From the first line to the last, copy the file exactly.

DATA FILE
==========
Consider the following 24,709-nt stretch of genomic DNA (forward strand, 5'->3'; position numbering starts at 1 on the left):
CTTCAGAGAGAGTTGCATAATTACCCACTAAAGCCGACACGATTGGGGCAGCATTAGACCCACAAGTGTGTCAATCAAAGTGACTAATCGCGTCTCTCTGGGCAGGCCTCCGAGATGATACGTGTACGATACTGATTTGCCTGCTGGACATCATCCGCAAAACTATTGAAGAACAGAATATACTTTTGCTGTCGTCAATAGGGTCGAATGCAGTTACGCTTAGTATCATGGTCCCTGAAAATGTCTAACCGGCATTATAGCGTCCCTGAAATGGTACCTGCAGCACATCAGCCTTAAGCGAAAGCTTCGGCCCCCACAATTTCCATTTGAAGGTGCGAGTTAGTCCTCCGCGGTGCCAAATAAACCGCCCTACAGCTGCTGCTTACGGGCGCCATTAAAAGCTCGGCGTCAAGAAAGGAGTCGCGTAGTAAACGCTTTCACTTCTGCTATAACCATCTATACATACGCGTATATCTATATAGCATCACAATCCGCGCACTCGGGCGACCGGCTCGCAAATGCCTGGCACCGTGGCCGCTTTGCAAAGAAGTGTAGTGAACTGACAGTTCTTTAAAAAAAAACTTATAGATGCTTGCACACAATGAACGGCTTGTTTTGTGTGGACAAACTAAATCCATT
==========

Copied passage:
Consider the following 24,709-nt stretch of genomic DNA (forward strand, 5'->3'; position numbering starts at 1 on the left):
CTTCAGAGAGAGTTGCATAATTACCCACTAAAGCCGACACGATTGGGGCAGCATTAGACCCACAAGTGTGTCAATCAAAGTGACTAATCGCGTCTCTCTGGGCAGGCCTCCGAGATGATACGTGTACGATACTGATTTGCCTGCTGGACATCATCCGCAAAACTATTGAAGAACAGAATATACTTTTGCTGTCGTCAATAGGGTCGAATGCAGTTACGCTTAGTATCATGGTCCCTGAAAATGTCTAACCGGCATTATAGCGTCCCTGAAATGGTACCTGCAGCACATCAGCCTTAAGCGAAAGCTTCGGCCCCCACAATTTCCATTTGAAGGTGCGAGTTAGTCCTCCGCGGTGCCAAATAAACCGCCCTACAGCTGCTGCTTACGGGCGCCATTAAAAGCTCGGCGTCAAGAAAGGAGTCGCGTAGTAAACGCTTTCACTTCTGCTATAACCATCTATACATACGCGTATATCTATATAGCATCACAATCCGCGCACTCGGGCGACCGGCTCGCAAATGCCTGGCACCGTGGCCGCTTTGCAAAGAAGTGTAGTGAACTGACAGTTCTTTAAAAAAAAACTTATAGATGCTTGCACACAATGAACGGCTTGTTTTGTGTGGACAAACTAAATCCATT